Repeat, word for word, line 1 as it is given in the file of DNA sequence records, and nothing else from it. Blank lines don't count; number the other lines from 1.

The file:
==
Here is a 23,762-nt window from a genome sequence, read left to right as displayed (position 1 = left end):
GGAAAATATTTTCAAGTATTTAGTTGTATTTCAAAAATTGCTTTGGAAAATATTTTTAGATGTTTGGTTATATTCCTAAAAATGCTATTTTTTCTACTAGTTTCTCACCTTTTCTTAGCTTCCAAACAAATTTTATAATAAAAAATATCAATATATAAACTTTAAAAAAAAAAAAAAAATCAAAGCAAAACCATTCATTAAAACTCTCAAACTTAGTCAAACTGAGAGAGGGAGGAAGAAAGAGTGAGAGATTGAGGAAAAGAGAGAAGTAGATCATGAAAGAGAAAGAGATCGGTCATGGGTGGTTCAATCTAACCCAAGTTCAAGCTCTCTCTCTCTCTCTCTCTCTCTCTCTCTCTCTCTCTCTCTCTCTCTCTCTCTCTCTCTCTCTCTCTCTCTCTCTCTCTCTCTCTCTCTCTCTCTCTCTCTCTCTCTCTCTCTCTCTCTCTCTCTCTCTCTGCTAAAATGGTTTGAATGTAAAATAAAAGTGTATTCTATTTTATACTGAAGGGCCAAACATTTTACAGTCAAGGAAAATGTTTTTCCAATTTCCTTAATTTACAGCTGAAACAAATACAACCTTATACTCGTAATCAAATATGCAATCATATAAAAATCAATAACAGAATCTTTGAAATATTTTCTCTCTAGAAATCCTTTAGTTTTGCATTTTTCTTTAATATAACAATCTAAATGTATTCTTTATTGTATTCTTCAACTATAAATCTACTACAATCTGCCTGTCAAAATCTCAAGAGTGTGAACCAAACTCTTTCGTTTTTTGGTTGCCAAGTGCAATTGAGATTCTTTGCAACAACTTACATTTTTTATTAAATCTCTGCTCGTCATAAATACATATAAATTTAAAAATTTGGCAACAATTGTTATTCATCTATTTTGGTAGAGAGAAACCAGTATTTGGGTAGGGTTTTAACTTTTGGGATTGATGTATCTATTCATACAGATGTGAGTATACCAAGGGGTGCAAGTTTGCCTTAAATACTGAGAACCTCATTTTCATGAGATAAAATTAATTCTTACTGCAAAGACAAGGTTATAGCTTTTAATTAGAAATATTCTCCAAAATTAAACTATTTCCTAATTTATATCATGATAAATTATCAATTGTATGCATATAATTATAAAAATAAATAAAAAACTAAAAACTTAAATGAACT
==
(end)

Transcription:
Here is a 23,762-nt window from a genome sequence, read left to right as displayed (position 1 = left end):